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Morihei Ueshiba and Gozo Shioda

by Stanley Pranin

From Japanese Wushu Magazine

This writer has attended literally hundreds of aikido demonstrations over the years. When it comes to showing aikido to the general public in an easily understood and attractive manner, Gozo Shioda stands alone. He combines a lucid analysis of aikido theory with crisp technique and a liberal dash of humor. The observer of a Shioda aikido demonstration is almost invariably caught up in the mood of the experience and ready to join an aikido dojo without the least bit of coxing. Moreover, Shioda never fails to give credit where due and always mentions his teacher Morihei Ueshiba and the fact that aikido evolved from the techniques of Daito-ryu aikijujutsu. Let us trace the highlights of the career of this colorful personality who heads the worldwide Yoshinkan Aikido organization and to whom the aikido world owes a tremendous debt.

Gozo Shioda (1915-1994)
Fortunately, in writing about Gozo Shioda we have the advantage of being able to consult his recently-published autobiography entitled “Aikido Jinsei” (Takeuchi Shoten Shinsha). That coupled with his accessibility, allows us to achieve a much more accurate portrayal of his career than would otherwise be possible.

The second son of a well-known pediatrician, Seiichi Shioda, Gozo was born in Tokyo on September 9, 1915. A small, sickly child, Shioda credits his very survival through childhood to the medical skills of his physician-father. Young Gozo enjoyed a privileged upbringing while being subject to the directives of his strong-willed father.

His fateful meeting with Morihei Ueshiba, the founder of aikido, came about as follows. A Mr. Munetaka Abe, the headmaster of the middle school Gozo attended, was impressed by the outstanding mental attitude of a young woman, a Miss Takako Kunigoshi, who cleaned a nearby shrine every morning. When asked about her exemplary bearing, she gave credit to her teacher of “aikijujutsu” and suggested the schoolmaster observe a training session. Thoroughly impressed by what he saw at the nearby Ueshiba Dojo, Mr. Abe urged Gozo’s father to enroll his son there. On May 23, 1932, the 17-year-old Gozo appeared at the Ueshiba dojo to witness a demonstration. Having had a strong background in both kendo and judo, the confident young Shioda was skeptical of the clean, controlled techniques he saw performed. Sensing the lad’s unimpressed attitude, Ueshiba then invited him to attack and, in the blink of an eye, the young man found himself on his back rubbing his head after an unsuccessful kick attempt.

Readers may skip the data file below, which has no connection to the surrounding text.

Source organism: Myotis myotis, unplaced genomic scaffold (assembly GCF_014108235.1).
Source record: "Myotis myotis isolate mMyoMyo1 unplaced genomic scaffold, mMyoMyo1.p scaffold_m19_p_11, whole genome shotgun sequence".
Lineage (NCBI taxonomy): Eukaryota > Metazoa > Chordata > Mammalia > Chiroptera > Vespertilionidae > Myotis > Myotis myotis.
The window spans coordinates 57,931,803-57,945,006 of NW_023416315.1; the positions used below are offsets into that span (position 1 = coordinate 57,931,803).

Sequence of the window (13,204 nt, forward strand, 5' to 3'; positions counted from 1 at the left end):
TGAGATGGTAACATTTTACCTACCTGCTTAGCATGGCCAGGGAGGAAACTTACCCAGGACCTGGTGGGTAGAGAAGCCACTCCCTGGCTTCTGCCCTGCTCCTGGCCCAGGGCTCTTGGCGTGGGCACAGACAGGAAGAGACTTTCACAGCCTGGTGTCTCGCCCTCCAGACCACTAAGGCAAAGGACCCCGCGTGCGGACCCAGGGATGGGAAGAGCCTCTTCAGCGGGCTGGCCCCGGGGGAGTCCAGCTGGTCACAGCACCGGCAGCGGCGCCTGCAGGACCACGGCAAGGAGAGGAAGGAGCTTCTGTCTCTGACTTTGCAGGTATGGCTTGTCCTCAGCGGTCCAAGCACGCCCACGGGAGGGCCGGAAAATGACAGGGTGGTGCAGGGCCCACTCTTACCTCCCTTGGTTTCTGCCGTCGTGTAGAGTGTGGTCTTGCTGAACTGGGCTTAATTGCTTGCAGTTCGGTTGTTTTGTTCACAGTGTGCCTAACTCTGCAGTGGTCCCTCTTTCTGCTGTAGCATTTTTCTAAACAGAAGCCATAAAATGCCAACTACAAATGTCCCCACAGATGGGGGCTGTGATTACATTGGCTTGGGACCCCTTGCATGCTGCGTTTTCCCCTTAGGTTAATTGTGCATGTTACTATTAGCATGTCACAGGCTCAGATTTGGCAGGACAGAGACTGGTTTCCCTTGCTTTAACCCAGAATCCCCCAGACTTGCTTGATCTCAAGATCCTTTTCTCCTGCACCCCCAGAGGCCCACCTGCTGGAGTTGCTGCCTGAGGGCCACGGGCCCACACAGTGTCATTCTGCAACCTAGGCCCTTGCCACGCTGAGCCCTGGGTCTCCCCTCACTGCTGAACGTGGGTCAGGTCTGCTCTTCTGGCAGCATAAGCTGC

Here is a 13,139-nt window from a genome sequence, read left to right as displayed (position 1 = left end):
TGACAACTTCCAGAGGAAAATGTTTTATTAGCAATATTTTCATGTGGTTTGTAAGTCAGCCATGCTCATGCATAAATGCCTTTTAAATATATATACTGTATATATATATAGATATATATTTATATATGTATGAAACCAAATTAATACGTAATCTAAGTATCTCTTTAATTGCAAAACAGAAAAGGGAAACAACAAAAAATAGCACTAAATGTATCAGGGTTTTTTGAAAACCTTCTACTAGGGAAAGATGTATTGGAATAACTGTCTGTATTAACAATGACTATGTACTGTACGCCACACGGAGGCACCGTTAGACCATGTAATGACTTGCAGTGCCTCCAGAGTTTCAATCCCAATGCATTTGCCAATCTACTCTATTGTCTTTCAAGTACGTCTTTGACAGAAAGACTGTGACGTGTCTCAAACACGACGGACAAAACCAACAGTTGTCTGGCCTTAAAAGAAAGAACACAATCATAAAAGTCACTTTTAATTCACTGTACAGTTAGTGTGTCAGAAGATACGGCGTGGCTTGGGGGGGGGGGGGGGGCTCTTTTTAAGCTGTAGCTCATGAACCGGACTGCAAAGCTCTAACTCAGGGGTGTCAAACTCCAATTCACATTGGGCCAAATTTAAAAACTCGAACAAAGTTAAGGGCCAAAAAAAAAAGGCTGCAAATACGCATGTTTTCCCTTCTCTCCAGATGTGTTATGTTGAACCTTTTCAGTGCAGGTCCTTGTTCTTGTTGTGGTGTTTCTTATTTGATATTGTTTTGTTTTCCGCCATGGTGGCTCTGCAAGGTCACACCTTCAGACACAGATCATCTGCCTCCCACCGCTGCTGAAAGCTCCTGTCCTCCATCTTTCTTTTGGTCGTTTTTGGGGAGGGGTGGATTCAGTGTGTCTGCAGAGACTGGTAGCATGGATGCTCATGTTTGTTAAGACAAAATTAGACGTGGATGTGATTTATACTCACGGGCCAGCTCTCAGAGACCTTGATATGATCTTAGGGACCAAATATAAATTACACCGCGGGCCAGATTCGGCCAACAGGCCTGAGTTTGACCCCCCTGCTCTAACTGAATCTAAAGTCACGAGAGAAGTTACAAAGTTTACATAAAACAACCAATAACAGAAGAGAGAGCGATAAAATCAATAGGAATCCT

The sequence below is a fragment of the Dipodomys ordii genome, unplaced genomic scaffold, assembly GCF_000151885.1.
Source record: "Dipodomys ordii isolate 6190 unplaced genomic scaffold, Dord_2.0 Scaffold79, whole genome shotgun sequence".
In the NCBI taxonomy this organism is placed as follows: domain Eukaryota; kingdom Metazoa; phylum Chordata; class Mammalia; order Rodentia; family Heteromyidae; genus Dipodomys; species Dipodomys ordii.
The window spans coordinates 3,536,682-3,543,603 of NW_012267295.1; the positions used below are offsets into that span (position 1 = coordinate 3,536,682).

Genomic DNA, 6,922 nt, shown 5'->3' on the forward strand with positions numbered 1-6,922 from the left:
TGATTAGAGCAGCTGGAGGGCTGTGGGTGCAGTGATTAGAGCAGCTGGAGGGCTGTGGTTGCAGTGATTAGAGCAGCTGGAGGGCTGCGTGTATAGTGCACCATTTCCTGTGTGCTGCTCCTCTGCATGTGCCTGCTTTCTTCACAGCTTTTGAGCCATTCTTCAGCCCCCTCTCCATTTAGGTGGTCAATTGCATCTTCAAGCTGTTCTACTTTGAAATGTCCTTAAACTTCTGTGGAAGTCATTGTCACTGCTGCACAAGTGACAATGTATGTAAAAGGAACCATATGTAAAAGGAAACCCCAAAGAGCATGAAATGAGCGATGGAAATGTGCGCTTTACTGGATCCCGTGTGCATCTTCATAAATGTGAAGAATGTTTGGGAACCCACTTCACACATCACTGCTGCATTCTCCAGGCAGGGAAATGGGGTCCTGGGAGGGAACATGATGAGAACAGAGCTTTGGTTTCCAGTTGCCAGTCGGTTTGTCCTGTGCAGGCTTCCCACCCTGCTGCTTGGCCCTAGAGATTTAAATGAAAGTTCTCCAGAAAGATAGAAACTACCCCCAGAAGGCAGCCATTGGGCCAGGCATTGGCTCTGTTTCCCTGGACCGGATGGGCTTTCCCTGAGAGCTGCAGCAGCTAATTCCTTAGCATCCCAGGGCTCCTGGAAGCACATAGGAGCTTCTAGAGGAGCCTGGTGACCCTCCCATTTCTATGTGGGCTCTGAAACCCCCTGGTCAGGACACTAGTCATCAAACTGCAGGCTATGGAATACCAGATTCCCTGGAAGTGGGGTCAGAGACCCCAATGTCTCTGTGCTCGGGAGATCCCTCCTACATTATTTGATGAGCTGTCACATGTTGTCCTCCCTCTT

In aikido, “feeling is believing,” and Shioda immediately decided to join the dojo. Since two guarantors were required to enter, his father and Mr. Abe provided introductions. At that time, there were about twenty uchideshi in the Ueshiba Dojo and they followed a rigorous schedule with classes starting in the morning at five and ending at nine in the evening. It must have been most stimulating for young Shioda to become part of this dojo in which so many skilled young martial artists were training and where numerous persons of high-social standing appeared routinely.

Morihei Ueshiba was extremely active at this point of his career and taught not only at his Kobukan Dojo in Shinjuku but also the Nakano military institute, the Military Police School, and the Army Toyama School among other locations. For this reason, it was not necessary to solicit students from among the general public and the emphasis at the Kobukan was on the training and development of the uchideshi. Technically speaking, the “Aiki Budo” of Ueshiba at this stage was in a transition phase and was somewhere between Daito-ryu aikijujutsu and modern aikido. As a result, the techniques were much more numerous, linear in appearance and applied with great vigor. Also, many complex pinning techniques (osaewaza) were still used.

Young Gozo was still a middle school student at the time and, in the beginning, attended only morning sessions having to arise at four am. Later, at his father’s urging in mapping out his future, Gozo set his sights on an adventure-filled life participating in the “reconstruction” of Mongolia. As part of his preparations for the strenuous years ahead, he resolved to withdraw from school for a two-year period to devote himself full-time to aikido training. Thereafter, he continued practicing aikido while a student at Takushoku University until his departure for military service in March 1941.